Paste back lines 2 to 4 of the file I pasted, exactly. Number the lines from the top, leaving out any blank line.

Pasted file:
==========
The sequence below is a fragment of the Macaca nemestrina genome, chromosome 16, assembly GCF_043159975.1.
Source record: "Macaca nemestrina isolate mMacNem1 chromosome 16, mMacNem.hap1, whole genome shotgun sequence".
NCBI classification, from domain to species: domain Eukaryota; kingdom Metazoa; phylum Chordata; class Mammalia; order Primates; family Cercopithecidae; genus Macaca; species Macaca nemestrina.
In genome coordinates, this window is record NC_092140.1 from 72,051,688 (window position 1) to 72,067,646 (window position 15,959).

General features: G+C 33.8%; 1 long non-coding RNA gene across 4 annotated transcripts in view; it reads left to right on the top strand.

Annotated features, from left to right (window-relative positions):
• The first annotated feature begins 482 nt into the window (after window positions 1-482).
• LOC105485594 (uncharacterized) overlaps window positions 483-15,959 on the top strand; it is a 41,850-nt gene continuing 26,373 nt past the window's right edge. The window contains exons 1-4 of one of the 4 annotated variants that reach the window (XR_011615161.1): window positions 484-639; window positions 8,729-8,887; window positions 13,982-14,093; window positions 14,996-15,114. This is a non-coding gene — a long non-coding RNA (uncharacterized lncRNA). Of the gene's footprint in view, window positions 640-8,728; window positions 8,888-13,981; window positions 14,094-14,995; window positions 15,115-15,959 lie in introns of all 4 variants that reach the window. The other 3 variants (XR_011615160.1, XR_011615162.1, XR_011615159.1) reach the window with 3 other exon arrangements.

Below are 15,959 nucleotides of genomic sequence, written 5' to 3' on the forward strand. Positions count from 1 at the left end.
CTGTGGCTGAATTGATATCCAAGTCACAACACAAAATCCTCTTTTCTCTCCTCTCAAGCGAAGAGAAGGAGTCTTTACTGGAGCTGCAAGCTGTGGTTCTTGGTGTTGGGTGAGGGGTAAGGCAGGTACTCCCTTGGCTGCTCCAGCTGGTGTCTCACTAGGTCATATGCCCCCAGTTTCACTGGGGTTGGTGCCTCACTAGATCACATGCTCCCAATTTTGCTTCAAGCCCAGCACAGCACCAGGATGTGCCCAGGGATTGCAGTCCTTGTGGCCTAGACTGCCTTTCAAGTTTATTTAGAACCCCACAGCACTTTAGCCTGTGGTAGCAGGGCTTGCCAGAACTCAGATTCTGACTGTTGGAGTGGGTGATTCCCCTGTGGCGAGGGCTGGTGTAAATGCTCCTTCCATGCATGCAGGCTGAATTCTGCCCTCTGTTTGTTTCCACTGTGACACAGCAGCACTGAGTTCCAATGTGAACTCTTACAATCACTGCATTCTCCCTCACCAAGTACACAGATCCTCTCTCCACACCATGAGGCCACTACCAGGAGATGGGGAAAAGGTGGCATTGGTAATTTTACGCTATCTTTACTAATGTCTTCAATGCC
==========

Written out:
Source record: "Macaca nemestrina isolate mMacNem1 chromosome 16, mMacNem.hap1, whole genome shotgun sequence".
NCBI classification, from domain to species: domain Eukaryota; kingdom Metazoa; phylum Chordata; class Mammalia; order Primates; family Cercopithecidae; genus Macaca; species Macaca nemestrina.
In genome coordinates, this window is record NC_092140.1 from 72,051,688 (window position 1) to 72,067,646 (window position 15,959).